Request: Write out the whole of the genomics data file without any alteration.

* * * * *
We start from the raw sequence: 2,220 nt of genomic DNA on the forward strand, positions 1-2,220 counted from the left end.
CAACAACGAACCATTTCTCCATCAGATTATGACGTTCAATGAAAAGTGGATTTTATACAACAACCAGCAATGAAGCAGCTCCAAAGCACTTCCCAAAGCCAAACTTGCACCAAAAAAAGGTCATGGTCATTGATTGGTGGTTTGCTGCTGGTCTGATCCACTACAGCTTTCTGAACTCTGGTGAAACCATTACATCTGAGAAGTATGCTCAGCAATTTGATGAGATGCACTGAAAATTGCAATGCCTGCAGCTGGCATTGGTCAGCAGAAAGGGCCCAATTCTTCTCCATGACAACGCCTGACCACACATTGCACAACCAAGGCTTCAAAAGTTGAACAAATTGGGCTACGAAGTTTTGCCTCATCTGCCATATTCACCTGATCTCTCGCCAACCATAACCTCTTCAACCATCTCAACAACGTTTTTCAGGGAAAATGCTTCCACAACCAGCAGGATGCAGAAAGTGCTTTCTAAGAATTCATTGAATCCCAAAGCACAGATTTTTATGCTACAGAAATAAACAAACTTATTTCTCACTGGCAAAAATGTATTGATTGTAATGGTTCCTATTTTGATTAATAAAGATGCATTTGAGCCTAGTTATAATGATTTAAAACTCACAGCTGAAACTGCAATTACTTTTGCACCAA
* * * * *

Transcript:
We start from the raw sequence: 2,220 nt of genomic DNA on the forward strand, positions 1-2,220 counted from the left end.
CAACAACGAACCATTTCTCCATCAGATTATGACGTTCAATGAAAAGTGGATTTTATACAACAACCAGCAATGAAGCAGCTCCAAAGCACTTCCCAAAGCCAAACTTGCACCAAAAAAAGGTCATGGTCATTGATTGGTGGTTTGCTGCTGGTCTGATCCACTACAGCTTTCTGAACTCTGGTGAAACCATTACATCTGAGAAGTATGCTCAGCAATTTGATGAGATGCACTGAAAATTGCAATGCCTGCAGCTGGCATTGGTCAGCAGAAAGGGCCCAATTCTTCTCCATGACAACGCCTGACCACACATTGCACAACCAAGGCTTCAAAAGTTGAACAAATTGGGCTACGAAGTTTTGCCTCATCTGCCATATTCACCTGATCTCTCGCCAACCATAACCTCTTCAACCATCTCAACAACGTTTTTCAGGGAAAATGCTTCCACAACCAGCAGGATGCAGAAAGTGCTTTCTAAGAATTCATTGAATCCCAAAGCACAGATTTTTATGCTACAGAAATAAACAAACTTATTTCTCACTGGCAAAAATGTATTGATTGTAATGGTTCCTATTTTGATTAATAAAGATGCATTTGAGCCTAGTTATAATGATTTAAAACTCACAGCTGAAACTGCAATTACTTTTGCACCAA